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A website for the book by Ian J Thompson:

"Rational Scientific Theories from Theism"


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26.5 Evidence

Three theories that should be compared with observational and experimental evidence are
neo-Darwinian theory: random mutations, genetic drift and recombination, natural selection,
theistically filtered evolution: random mutations, genetic drift and recombination, natural and theistic selection,
theistically driven evolution: preselected and random mutations, genetic drift and recombination, natural and theistic selection.
Most evidence for neo-Darwinian evolutionary theory is based on continuous but gradual changes of physical form, especially of genetic information. All that evidence can no longer discriminate between the Darwinian theory, A, and the B and C theistic theories above. Still, it ought to be possible to devise statistical tests to distinguish between the three theories.

Detailed predictions for the theistic selection theory B will depend on advances in theistic science, especially concerning the manner in which variable theistic influx influences the behavior of organisms and concerning the manner in which partial ‘images’ of the human form may function mentally and physiologically. The mental aspect of this functioning will be discussed further in Chapter 27.

The detailed predictions for the theistic mutations theory C are more difficult to make. They depend God’s ‘management policy’ for biological evolution. Probably, we will have to examine and make predictions for specific limiting cases for this policy, such as mutations confined to the DNA sequence or mutations concerning the gene expression mechanisms or mutations affecting other epi-genetic control mechanisms of cells.

Since the theistic theories are fully-fledged causal theories of evolution and therefore are not arbitrarily disqualified before evaluation, the questions to be answered are the relative probabilities of the three theories in light of the empirical evidence available. According to Sober (2002) and Sober (2009), this assessment should use Bayesian arguments in probability theory, using what is called the Law of Likelihood:

Observation O favors hypothesis H1 over hypothesis H2 precisely when
Pr(O | H1) > Pr(O | H2). And the strength of the favoring relation is to be measured by the likelihood ratio Pr(O | H1) / Pr(O | H2).
Here, the expression Pr(O | H) means “the conditional probability of O, given H.”

In order to compare the three hypotheses A, B and C above, we need to determine the three conditional probabilities pA = Pr(O,HA), pB = Pr(O,HB), and pC = Pr(O,HC), where O denotes the sum of the empirical evidence concerning the history of life. We determine whether either of the theistic hypotheses B or C is favored over the neo-Darwinian theory A by seeing whether either of the ratios pB/pA or pC/pA is larger than unity.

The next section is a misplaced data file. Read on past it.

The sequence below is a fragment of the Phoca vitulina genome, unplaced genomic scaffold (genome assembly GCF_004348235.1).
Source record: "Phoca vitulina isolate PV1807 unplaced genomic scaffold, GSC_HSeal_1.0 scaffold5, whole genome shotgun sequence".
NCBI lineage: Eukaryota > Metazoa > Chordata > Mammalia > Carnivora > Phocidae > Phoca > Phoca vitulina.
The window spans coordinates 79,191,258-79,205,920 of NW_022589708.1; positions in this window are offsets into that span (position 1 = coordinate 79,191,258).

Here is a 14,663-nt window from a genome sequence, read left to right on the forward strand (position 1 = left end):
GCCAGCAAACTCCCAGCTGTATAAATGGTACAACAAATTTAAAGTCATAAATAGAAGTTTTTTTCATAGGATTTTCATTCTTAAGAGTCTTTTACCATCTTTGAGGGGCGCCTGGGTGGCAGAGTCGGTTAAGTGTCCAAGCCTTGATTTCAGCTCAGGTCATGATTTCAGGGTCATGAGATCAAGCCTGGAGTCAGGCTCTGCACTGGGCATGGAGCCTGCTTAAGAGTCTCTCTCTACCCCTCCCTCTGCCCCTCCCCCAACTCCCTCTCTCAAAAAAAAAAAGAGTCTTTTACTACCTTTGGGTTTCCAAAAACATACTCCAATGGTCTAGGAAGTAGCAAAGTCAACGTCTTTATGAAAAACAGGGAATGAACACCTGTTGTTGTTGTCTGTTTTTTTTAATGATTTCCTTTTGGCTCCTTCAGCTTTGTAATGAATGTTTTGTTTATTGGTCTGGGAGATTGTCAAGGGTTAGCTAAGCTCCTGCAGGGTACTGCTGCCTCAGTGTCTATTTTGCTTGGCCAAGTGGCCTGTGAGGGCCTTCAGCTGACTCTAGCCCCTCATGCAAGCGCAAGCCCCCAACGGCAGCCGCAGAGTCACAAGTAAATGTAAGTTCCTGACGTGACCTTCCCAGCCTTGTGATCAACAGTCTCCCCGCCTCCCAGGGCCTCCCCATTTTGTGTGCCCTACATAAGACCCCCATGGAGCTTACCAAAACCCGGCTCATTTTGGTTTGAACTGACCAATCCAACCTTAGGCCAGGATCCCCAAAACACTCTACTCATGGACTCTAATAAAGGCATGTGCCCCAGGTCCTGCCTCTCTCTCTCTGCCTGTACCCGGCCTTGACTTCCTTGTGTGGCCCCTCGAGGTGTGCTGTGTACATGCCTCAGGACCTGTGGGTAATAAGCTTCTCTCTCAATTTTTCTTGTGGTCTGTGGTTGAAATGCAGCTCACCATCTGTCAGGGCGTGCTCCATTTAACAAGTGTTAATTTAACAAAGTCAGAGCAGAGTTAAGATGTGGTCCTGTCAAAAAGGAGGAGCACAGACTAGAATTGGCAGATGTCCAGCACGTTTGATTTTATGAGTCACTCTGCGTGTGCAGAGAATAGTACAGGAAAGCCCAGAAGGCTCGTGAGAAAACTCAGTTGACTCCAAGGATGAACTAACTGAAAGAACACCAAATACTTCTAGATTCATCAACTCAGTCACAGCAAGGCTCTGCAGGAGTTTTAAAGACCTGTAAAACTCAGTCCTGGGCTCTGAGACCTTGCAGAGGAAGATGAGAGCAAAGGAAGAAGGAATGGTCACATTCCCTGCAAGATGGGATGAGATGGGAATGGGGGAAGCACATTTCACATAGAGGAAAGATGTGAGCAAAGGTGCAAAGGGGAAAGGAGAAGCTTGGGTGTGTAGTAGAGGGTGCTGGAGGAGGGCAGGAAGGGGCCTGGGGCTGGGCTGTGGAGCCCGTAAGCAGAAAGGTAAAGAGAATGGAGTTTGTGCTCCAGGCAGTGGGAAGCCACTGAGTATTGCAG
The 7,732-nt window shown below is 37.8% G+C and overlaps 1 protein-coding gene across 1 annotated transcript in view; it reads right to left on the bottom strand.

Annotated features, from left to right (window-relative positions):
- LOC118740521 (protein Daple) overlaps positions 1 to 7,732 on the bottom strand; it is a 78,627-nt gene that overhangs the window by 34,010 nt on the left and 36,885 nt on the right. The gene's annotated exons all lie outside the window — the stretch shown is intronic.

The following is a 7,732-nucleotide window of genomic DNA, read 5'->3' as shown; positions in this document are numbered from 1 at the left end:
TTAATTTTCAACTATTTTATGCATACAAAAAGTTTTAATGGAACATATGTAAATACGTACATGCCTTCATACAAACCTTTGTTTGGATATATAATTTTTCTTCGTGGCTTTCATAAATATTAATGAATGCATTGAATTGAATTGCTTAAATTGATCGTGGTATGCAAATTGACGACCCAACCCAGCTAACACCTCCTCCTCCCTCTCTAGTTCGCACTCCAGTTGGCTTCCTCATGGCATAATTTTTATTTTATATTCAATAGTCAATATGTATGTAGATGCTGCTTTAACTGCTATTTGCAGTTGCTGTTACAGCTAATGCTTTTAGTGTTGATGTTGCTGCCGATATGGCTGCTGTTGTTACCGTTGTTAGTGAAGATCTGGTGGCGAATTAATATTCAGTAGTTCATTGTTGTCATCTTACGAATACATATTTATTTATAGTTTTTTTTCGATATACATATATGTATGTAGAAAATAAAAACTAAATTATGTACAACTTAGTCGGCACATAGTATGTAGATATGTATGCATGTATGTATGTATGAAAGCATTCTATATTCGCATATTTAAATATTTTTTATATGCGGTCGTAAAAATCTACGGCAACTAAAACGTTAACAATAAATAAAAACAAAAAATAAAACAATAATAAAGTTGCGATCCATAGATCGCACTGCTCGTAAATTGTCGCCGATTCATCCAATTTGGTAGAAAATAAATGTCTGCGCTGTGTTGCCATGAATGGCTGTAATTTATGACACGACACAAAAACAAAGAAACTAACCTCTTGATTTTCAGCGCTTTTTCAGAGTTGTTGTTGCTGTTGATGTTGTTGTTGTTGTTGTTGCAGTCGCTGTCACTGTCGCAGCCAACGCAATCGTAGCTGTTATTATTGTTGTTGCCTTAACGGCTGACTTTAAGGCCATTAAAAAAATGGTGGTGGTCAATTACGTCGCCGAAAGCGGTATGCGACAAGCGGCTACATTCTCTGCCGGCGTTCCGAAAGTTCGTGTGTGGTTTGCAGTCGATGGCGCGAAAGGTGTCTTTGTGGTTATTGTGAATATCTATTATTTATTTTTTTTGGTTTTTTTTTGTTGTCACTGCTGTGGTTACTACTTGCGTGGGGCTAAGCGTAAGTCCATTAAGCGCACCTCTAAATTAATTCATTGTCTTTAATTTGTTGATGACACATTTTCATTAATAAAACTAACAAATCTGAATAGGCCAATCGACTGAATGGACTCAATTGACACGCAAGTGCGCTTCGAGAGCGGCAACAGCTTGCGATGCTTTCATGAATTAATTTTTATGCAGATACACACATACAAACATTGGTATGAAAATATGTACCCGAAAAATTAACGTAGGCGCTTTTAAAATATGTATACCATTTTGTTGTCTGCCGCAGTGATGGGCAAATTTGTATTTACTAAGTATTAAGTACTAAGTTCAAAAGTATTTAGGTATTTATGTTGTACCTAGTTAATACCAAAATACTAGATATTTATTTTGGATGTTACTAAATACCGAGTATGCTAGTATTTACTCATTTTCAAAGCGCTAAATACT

Most neo-Darwinists say that if evolution were repeated, it is very unlikely that humans as we know them would be produced again. They agree that the probability pA of producing rational humans is extremely low because of the occurrence of the many fortuitous mutations, drifts and selections that occur without any oversight. Given Darwin’s theory A, therefore, we insist that the occurrence of human life, though not impossible, is still clearly an extraordinary event and hence one that must require an extraordinary explanation.

Our first estimates of these ratios pB/pA and pC/pA place them much larger than unity since the theistic additions in B and C compared with Darwin’s theory A do indeed make the likelihood of life on earth much greater than that predicted by theory A. In this case, both the theistic theories are judged to be favored over Darwinian theory. I will then be reminded, and admit, that this requires an independent and robust prediction of ‘theistic selection’ on independent grounds and not one based merely on observations of existing forms. Otherwise the prediction of the success of human forms would be entirely circular. Making such independent predictions is the task of theistic science.

A more detailed likelihood analysis should also consider the relative ‘prior probabilities’ that enter into Bayesian arguments of likelihood. I concede that the prior probability for theism is less than for any naturalistic account of the universe and may well be as low as 10%, 1%, or even lower, at least in the eyes of modern-day scientists. Such prior probabilities should be taken into account, therefore, in any full calculation of the likelihood of theistically-filtered or theistically-driven evolution in relation to observations and also in comparison with neo-Darwinian theories.

Previous: 26.4 Why evolution is true Up: 26. Evolution Next: 27. Consciousness

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